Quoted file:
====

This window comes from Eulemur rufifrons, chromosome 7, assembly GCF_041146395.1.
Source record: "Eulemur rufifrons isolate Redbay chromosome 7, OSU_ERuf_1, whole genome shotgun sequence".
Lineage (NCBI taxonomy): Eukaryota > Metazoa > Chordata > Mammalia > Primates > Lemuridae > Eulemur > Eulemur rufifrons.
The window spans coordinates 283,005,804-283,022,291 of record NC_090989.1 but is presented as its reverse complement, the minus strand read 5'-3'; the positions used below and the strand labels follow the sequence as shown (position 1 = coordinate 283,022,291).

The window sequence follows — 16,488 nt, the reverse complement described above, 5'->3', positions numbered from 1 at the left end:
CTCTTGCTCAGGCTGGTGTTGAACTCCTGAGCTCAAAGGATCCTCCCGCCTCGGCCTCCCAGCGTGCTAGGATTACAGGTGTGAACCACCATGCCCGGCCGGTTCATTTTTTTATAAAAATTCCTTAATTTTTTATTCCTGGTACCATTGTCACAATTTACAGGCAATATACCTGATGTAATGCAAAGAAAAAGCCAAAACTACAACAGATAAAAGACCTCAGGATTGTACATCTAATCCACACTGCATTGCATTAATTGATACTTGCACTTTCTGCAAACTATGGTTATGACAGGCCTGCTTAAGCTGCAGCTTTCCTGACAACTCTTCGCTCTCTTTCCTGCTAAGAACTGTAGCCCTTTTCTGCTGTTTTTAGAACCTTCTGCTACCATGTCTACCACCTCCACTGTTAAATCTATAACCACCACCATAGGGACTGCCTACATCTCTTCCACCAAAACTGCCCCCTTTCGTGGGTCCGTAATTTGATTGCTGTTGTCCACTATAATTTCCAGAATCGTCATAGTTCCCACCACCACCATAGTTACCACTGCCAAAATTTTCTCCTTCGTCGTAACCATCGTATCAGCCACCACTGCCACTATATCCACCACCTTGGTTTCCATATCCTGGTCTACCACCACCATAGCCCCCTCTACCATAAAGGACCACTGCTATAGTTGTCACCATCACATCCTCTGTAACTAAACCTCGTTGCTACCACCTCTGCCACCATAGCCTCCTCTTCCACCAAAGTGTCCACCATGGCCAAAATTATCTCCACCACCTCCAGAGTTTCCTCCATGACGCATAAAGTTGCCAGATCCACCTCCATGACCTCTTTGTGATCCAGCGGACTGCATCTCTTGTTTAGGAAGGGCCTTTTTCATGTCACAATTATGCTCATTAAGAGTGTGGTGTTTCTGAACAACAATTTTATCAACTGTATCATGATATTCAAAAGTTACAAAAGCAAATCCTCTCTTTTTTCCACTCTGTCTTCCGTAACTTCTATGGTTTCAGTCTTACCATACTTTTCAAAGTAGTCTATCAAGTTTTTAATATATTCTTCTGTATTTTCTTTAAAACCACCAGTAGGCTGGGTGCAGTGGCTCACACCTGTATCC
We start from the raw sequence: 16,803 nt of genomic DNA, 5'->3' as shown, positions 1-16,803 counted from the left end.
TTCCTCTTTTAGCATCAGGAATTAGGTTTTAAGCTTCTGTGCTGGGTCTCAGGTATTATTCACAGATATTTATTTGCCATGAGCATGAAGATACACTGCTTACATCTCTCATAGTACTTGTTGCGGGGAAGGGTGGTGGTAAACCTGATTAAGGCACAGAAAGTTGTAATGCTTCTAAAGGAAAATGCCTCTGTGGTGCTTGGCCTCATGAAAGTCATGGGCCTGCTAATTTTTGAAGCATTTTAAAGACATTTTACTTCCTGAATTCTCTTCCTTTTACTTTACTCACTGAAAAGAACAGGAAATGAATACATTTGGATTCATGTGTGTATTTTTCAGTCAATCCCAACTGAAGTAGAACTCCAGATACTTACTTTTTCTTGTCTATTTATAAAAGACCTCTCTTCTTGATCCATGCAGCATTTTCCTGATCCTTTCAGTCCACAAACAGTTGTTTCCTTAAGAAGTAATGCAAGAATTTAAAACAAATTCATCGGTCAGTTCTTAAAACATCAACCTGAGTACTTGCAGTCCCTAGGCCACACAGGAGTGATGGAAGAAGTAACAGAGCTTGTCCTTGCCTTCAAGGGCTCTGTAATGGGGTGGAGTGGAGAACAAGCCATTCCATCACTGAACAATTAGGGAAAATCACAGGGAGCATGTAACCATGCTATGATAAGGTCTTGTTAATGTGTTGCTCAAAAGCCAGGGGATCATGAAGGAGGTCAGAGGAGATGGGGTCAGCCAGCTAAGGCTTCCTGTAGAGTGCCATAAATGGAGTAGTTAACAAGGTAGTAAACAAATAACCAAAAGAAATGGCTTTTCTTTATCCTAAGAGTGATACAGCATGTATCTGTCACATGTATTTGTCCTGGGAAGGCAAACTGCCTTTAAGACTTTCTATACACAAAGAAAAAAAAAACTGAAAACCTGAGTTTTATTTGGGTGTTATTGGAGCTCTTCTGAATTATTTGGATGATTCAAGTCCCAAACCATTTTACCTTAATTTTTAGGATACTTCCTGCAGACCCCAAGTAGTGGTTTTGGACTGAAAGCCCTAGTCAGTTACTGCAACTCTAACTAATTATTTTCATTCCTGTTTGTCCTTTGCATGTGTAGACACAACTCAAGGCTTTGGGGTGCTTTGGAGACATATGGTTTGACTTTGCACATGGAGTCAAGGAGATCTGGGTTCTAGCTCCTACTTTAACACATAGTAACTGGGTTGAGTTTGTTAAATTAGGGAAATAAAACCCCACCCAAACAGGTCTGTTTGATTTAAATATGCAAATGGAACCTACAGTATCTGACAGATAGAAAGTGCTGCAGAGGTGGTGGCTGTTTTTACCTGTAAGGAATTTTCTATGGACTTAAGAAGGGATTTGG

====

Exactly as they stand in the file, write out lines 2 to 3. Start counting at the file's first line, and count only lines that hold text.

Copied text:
Source record: "Eulemur rufifrons isolate Redbay chromosome 7, OSU_ERuf_1, whole genome shotgun sequence".
Lineage (NCBI taxonomy): Eukaryota > Metazoa > Chordata > Mammalia > Primates > Lemuridae > Eulemur > Eulemur rufifrons.